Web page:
Four ways HR can adapt to the demands of the climate crisis
Environmental challenges are transforming every job in some way, and HR professionals are not exempt.
Responsible for all people within an organisation, they will actually face some of the biggest changes of all - across employee recruitment, engagement, training, benefits and much more. Working closely with CEOs and the CSR department HR should now be starting to take the lead in guiding their workforce through this significant period of change and challenge.
If that sounds overwhelming and you’re wondering where to start, then look no further. Here I will outline the four key areas you should start preparing for now.
1. Start with the HR department
First, you need to lead by example and set the tone in your workforce. This means addressing the environmental impact of the HR department itself and considering how to shrink its carbon footprint, which will likely be digitising HR processes and focusing on the impact of transport.
For instance, offer bonuses to anyone who buys an electric bike, promote car sharing and carpooling, and install a bike garage. Plan in-person meetings and training locally – the carbon impact of a seminar you used to fly to is no longer acceptable.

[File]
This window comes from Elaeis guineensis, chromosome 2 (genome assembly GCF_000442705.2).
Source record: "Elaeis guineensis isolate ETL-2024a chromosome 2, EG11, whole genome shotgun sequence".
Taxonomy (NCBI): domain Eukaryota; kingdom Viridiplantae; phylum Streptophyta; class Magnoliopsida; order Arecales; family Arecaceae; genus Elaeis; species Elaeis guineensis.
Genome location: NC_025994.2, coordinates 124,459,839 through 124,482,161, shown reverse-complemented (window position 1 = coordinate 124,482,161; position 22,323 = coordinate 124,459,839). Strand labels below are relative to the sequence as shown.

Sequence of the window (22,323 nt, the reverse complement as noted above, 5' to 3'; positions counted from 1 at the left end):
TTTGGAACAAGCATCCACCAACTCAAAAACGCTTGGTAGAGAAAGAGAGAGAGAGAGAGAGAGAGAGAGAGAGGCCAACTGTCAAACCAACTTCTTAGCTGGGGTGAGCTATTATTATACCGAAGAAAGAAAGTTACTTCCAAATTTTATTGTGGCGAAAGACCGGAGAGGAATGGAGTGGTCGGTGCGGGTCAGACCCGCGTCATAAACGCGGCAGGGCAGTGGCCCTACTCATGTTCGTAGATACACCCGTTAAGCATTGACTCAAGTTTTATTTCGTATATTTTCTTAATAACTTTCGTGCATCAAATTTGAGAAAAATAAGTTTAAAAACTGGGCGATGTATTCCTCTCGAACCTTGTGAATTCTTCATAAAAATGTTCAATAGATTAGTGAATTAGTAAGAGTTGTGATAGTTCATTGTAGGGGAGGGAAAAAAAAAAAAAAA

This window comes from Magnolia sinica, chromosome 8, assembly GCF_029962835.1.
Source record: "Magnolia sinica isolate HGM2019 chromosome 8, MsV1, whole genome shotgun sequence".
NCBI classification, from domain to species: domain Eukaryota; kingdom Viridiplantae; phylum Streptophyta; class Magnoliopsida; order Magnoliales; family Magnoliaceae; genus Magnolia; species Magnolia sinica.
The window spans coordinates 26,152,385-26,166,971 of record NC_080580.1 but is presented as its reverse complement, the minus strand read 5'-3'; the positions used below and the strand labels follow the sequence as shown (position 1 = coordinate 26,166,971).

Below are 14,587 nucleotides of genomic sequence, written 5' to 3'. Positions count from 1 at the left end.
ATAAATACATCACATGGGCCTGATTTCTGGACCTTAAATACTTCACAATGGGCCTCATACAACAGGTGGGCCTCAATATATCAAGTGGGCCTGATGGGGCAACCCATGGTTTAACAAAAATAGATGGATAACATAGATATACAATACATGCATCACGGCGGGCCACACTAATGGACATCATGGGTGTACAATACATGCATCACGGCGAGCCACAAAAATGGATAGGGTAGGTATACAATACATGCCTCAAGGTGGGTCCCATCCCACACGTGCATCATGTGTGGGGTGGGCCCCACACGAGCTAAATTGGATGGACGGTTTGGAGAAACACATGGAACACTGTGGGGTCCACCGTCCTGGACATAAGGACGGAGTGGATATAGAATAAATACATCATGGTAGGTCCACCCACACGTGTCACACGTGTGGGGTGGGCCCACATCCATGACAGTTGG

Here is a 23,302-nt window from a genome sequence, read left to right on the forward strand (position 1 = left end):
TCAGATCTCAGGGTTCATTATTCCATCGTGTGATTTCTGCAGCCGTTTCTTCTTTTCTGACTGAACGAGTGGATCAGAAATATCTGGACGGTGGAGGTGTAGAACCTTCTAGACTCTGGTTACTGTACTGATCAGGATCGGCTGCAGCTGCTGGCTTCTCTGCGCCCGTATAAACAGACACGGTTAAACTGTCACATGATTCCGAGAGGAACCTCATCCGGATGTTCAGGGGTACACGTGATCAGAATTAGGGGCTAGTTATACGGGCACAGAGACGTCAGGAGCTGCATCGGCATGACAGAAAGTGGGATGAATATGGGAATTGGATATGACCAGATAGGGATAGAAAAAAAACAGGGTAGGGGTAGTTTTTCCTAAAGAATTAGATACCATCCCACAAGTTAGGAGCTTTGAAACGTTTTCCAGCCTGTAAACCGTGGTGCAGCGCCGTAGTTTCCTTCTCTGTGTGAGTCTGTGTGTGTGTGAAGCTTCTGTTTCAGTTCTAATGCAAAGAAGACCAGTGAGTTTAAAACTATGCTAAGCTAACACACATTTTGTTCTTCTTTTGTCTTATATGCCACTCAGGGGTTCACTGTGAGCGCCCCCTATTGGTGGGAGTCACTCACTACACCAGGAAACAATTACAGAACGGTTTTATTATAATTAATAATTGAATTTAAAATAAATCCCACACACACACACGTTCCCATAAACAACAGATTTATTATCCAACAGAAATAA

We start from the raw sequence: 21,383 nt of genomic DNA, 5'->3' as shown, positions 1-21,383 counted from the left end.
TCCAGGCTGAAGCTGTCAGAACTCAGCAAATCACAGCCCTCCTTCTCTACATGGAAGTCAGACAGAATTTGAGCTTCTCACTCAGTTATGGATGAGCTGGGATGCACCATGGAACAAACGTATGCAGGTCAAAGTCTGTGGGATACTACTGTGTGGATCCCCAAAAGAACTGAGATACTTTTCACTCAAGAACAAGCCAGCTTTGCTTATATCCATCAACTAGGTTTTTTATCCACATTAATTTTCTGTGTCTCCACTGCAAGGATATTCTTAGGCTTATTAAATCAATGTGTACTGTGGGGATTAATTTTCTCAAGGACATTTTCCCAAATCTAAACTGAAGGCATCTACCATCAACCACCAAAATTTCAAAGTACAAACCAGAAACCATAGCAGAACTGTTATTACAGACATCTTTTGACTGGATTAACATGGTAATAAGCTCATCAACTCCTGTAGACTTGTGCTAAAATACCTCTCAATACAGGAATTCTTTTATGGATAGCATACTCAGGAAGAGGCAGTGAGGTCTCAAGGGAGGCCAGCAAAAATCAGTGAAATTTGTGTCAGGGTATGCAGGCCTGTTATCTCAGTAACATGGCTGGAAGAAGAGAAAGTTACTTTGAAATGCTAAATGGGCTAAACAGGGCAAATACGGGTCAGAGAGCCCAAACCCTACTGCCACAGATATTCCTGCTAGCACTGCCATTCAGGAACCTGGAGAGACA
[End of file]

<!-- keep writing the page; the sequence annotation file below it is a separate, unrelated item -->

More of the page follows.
Business travel should become the exception and not the rule. For every business trip ask yourself whether it is necessary, or would video conferencing suffice? Similarly, prioritise distance learning over classroom learning where possible. And finally, include environmental criteria when selecting external suppliers such as training providers.
2. Engage the rest of workforce on sustainability
The biggest challenge facing HR is the responsibility of aligning the entire workforce on the understanding of the sustainability issue, what it means for the company and the motivation to act on it.
First, give employees the tools they need to take action by helping them learn about environmental matters and sustainable practices. Remember that every employee is an ambassador of your company and they may be asked legitimate questions or hear comments about your activity. External training providers can help here, like AXA’s The Climate School, in-person workshops like The Climate Fresk, or the new initiative by Frédéric Laloux called The Week.